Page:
Tuesday, August 29, 2017

No Sword Like a Broadsword

As my last few posts should have made clear, I was down in Hamilton this past Saturday for Broadsword 4, put on by the Hamilton Tabletop Gaming Society at the Royal Hamilton Light Infantry Veterans Association.  It's a one day convention with a mix of miniatures and boardgames, and some that blur the line between the two, like my friend Mike's game of Conan.

After an early start, I picked my friend Ron up along the way, he was putting on a game of his homebrew 6mm operational level WWII rules (which I played, so more below), and we had a fairly decent drive into Hamilton.  Much better than the drive home!

Getting there we hobnobbed a bit with some of the other early arrivals that we knew and ran into Robert who we'd met at Hotlead in March.  I later learned Robert had built his own 1:1 scale Dalek and I'd probably seen it at the Ottawa Comic-Con last year!

I'll start with the games I played in, which were the morning and evening sessions, before I get to the game I ran in the afternoon.

First up was a game of Might of Arms with Mike M., set in the Northern Crusades circa 1197, which the Danes coming to civilize the poor, pagan (yet heroic) Estonians.  As you can probably tell, I was an Estonian, holding the right flank with Ralph on my left.  Mike and Dan were against us.  We had a stream with a lot of woods and rough round around it to use as our defensive line, and we made use of it, only our left flank had a gap in it between the wall of our village and the stream.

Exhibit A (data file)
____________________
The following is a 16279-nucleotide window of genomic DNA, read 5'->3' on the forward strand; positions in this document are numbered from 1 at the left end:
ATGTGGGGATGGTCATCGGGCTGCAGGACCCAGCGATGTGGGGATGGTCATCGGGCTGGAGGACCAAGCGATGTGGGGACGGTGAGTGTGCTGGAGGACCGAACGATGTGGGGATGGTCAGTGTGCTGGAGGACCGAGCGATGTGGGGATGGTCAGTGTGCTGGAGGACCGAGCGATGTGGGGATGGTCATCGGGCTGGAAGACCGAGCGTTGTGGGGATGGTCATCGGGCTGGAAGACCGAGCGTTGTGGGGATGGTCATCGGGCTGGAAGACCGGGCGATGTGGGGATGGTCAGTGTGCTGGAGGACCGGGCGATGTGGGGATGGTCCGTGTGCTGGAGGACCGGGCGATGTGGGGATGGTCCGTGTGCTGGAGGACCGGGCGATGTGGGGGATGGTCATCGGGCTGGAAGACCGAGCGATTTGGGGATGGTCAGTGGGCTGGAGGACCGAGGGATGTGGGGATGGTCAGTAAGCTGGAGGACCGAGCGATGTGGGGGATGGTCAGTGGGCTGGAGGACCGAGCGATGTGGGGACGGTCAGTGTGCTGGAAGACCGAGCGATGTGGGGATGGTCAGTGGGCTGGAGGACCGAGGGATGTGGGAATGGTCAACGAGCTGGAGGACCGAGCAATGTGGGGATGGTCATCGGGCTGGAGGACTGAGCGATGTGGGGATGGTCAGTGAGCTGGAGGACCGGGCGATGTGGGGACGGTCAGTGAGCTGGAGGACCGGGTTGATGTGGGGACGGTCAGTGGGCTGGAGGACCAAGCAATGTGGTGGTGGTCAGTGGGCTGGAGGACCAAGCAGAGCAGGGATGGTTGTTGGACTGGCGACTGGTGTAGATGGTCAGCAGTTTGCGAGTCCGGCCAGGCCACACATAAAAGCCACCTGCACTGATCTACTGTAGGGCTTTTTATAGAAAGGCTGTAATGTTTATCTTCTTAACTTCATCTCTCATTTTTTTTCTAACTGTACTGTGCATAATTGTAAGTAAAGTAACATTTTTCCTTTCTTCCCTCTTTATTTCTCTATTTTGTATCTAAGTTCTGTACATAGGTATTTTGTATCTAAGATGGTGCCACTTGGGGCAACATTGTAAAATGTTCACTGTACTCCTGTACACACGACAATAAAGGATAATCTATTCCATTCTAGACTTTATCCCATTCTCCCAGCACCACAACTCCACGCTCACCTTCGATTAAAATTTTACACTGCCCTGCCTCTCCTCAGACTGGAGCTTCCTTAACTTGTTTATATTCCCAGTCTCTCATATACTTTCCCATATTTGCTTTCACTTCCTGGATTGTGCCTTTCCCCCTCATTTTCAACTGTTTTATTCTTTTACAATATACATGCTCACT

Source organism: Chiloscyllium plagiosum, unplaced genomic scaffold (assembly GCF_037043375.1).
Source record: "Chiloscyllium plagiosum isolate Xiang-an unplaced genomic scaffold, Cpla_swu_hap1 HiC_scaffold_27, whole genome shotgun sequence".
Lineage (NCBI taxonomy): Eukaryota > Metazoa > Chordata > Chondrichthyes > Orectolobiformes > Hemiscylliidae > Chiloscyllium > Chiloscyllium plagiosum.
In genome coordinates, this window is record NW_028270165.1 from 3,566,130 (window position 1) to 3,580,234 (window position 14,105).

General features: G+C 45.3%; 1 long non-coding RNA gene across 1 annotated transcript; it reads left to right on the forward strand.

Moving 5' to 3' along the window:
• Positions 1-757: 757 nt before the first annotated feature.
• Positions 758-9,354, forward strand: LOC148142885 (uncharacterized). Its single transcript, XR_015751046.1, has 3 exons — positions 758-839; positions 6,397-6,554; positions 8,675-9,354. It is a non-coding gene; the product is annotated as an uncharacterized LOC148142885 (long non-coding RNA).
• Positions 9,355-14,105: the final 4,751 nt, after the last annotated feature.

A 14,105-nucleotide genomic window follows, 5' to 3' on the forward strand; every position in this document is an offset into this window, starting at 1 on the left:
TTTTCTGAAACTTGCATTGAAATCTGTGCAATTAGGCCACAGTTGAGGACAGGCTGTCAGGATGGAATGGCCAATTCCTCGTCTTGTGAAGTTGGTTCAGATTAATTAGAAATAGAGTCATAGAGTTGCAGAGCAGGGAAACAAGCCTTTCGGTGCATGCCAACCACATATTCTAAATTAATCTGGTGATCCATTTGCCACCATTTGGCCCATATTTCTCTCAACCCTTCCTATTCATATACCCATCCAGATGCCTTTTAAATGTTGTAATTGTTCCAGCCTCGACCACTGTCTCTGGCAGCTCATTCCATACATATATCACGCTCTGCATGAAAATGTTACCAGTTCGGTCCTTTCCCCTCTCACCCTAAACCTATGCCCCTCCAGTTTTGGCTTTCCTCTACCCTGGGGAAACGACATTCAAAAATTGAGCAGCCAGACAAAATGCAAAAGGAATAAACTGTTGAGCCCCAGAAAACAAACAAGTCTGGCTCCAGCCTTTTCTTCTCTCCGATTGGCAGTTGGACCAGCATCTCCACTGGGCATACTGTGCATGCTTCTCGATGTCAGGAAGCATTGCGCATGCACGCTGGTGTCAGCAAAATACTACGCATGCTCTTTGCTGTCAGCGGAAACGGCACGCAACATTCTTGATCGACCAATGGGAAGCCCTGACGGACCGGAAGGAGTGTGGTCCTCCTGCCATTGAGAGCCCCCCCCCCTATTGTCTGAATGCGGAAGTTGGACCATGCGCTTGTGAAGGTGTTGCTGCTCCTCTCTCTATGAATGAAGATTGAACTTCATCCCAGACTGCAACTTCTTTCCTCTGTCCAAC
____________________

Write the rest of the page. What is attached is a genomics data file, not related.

My part of our line, before we actually put our troops into position.  I had a five medium infantry units, three went to defend the river line, two on the hill as reserve.  My five or six skirmish units either went in front of the mediums to chip away at the incoming Danes, or on a wide right flanking maneuver, eventually coming at the Danish subheavy foot from the flank and rear.

 The view toward's Ralph's side of the table, again before our final set-up.

 The lines are starting to meet, with the Danish mounted knights coming up against Ralph's heavy and light horse.  Mike is bringing his infantry in behind, and Dan (the Danish left) is angling some of his infantry to the right to hit our entire line.